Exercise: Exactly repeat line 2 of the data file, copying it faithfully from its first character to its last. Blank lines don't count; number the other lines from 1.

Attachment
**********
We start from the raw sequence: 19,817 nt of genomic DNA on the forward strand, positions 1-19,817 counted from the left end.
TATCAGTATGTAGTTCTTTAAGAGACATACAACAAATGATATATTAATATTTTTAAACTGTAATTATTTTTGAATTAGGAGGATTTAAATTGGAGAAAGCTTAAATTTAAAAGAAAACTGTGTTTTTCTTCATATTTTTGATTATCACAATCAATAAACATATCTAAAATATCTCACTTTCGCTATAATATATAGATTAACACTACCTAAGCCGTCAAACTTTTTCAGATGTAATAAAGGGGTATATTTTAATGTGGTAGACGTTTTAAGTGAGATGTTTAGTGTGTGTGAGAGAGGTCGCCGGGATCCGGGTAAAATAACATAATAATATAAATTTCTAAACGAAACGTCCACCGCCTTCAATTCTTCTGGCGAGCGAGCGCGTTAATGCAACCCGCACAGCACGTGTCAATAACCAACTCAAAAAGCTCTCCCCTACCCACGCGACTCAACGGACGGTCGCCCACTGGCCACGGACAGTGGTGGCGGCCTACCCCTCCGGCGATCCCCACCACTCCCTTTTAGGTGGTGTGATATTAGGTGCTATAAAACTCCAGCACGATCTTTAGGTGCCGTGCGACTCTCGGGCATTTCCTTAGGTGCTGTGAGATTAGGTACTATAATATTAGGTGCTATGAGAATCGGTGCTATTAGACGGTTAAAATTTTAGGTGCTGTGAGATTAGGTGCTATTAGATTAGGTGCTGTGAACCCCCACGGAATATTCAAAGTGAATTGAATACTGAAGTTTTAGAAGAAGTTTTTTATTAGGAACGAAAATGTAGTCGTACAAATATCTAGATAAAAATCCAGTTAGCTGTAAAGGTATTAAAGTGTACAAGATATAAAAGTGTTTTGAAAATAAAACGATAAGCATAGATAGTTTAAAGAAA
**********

TATCAGTATGTAGTTCTTTAAGAGACATACAACAAATGATATATTAATATTTTTAAACTGTAATTATTTTTGAATTAGGAGGATTTAAATTGGAGAAAGCTTAAATTTAAAAGAAAACTGTGTTTTTCTTCATATTTTTGATTATCACAATCAATAAACATATCTAAAATATCTCACTTTCGCTATAATATATAGATTAACACTACCTAAGCCGTCAAACTTTTTCAGATGTAATAAAGGGGTATATTTTAATGTGGTAGACGTTTTAAGTGAGATGTTTAGTGTGTGTGAGAGAGGTCGCCGGGATCCGGGTAAAATAACATAATAATATAAATTTCTAAACGAAACGTCCACCGCCTTCAATTCTTCTGGCGAGCGAGCGCGTTAATGCAACCCGCACAGCACGTGTCAATAACCAACTCAAAAAGCTCTCCCCTACCCACGCGACTCAACGGACGGTCGCCCACTGGCCACGGACAGTGGTGGCGGCCTACCCCTCCGGCGATCCCCACCACTCCCTTTTAGGTGGTGTGATATTAGGTGCTATAAAACTCCAGCACGATCTTTAGGTGCCGTGCGACTCTCGGGCATTTCCTTAGGTGCTGTGAGATTAGGTACTATAATATTAGGTGCTATGAGAATCGGTGCTATTAGACGGTTAAAATTTTAGGTGCTGTGAGATTAGGTGCTATTAGATTAGGTGCTGTGAACCCCCACGGAATATTCAAAGTGAATTGAATACTGAAGTTTTAGAAGAAGTTTTTTATTAGGAACGAAAATGTAGTCGTACAAATATCTAGATAAAAATCCAGTTAGCTGTAAAGGTATTAAAGTGTACAAGATATAAAAGTGTTTTGAAAATAAAACGATAAGCATAGATAGTTTAAAGAAA